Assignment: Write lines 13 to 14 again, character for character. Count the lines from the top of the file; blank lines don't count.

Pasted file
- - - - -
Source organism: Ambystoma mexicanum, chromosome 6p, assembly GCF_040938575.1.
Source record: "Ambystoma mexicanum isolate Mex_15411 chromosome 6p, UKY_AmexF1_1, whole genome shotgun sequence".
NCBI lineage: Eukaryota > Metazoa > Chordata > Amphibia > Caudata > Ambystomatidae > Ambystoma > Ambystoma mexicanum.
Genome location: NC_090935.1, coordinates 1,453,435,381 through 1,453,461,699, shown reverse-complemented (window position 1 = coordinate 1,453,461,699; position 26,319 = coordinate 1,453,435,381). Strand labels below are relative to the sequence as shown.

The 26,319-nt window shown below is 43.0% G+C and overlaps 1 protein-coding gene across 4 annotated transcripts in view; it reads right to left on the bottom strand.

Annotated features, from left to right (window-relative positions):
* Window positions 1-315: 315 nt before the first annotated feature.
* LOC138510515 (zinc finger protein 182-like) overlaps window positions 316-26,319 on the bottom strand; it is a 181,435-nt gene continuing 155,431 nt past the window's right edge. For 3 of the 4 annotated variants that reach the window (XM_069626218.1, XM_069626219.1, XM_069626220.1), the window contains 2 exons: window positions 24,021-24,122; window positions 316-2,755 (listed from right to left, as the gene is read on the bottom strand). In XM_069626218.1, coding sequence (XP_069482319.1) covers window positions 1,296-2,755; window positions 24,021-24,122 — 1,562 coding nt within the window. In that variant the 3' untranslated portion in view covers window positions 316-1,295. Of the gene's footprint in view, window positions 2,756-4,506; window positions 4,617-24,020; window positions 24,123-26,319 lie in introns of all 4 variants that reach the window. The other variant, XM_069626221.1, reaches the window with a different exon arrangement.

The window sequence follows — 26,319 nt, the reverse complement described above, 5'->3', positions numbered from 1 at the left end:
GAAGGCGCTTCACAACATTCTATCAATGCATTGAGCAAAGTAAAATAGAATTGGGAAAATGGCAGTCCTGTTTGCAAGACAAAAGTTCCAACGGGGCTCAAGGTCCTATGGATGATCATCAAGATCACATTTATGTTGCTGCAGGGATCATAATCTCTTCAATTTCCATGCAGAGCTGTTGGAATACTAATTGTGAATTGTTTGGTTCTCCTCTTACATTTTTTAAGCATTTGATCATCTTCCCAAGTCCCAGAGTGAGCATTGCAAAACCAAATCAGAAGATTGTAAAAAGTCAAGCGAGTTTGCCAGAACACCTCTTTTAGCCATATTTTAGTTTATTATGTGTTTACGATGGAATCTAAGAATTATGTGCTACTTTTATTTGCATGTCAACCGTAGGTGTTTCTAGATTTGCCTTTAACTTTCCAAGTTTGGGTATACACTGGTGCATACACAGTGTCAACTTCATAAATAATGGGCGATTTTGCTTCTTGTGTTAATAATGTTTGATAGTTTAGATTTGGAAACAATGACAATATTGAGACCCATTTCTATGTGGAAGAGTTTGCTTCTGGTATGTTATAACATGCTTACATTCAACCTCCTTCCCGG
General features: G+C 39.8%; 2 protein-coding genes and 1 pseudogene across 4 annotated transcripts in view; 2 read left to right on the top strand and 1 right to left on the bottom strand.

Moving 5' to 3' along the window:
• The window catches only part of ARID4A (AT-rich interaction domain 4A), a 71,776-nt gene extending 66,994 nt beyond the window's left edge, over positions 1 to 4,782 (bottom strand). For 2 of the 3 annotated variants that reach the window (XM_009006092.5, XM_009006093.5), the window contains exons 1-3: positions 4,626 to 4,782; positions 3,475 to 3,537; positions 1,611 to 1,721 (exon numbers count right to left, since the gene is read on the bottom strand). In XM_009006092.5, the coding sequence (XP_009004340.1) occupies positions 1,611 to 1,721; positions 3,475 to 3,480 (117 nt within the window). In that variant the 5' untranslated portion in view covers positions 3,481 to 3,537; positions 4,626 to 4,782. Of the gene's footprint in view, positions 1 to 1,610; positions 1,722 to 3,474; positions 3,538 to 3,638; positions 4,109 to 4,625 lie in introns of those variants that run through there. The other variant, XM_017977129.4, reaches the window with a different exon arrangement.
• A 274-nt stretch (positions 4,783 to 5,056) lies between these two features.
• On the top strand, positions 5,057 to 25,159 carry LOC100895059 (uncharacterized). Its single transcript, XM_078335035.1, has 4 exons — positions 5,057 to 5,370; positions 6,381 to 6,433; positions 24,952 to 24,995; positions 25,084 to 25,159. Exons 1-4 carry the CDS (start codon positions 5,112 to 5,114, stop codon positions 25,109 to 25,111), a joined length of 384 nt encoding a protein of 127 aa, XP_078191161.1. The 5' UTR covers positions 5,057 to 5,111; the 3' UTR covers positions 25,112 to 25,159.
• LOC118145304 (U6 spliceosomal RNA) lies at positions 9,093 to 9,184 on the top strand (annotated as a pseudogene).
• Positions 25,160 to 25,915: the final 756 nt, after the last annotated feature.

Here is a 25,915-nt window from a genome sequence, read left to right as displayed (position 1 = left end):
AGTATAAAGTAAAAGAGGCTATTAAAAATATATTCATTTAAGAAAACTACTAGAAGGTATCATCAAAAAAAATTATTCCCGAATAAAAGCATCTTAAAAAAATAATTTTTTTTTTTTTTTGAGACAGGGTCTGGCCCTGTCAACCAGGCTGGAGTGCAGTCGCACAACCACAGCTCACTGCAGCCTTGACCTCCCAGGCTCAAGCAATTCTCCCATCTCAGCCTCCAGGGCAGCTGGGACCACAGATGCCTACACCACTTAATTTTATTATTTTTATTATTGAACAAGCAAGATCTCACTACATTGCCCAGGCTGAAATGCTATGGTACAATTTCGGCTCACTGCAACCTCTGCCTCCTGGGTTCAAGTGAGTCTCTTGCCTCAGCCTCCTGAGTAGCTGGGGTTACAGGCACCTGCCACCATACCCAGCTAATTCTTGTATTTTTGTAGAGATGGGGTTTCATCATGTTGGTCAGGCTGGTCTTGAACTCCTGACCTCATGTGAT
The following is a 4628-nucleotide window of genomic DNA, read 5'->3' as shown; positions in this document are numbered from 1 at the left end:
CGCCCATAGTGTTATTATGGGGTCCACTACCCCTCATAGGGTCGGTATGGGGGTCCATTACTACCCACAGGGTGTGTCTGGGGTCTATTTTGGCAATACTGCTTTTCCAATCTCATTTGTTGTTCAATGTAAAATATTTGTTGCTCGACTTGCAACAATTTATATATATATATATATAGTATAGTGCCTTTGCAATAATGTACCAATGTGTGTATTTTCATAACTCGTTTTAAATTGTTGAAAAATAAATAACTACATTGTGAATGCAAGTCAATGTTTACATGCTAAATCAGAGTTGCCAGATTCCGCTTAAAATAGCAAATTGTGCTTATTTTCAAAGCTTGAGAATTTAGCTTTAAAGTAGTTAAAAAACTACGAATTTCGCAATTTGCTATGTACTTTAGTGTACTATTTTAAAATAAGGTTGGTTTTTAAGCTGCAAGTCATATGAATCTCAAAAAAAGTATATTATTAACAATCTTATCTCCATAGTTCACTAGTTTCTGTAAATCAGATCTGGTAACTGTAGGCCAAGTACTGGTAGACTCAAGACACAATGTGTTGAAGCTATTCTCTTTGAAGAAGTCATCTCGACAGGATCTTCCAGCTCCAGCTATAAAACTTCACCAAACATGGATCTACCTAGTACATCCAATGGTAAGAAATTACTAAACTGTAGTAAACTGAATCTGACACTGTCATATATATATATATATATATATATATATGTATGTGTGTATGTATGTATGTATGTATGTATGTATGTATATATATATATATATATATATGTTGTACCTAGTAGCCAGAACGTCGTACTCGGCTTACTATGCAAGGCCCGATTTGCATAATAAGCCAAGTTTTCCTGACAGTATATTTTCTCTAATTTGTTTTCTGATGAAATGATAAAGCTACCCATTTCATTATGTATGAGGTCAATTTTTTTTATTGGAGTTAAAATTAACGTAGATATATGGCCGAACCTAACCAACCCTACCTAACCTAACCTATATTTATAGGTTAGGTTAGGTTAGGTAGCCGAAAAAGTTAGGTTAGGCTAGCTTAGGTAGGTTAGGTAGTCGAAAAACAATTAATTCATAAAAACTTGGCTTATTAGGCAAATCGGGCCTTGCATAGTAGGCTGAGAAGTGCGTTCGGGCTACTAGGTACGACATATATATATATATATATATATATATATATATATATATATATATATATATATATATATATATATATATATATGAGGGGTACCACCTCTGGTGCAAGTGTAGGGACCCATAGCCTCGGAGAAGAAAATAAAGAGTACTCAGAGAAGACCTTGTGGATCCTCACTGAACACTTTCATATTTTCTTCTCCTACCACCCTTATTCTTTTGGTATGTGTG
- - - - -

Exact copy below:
• The window catches only part of ARID4A (AT-rich interaction domain 4A), a 71,776-nt gene extending 66,994 nt beyond the window's left edge, over positions 1 to 4,782 (bottom strand). For 2 of the 3 annotated variants that reach the window (XM_009006092.5, XM_009006093.5), the window contains exons 1-3: positions 4,626 to 4,782; positions 3,475 to 3,537; positions 1,611 to 1,721 (exon numbers count right to left, since the gene is read on the bottom strand). In XM_009006092.5, the coding sequence (XP_009004340.1) occupies positions 1,611 to 1,721; positions 3,475 to 3,480 (117 nt within the window). In that variant the 5' untranslated portion in view covers positions 3,481 to 3,537; positions 4,626 to 4,782. Of the gene's footprint in view, positions 1 to 1,610; positions 1,722 to 3,474; positions 3,538 to 3,638; positions 4,109 to 4,625 lie in introns of those variants that run through there. The other variant, XM_017977129.4, reaches the window with a different exon arrangement.
• A 274-nt stretch (positions 4,783 to 5,056) lies between these two features.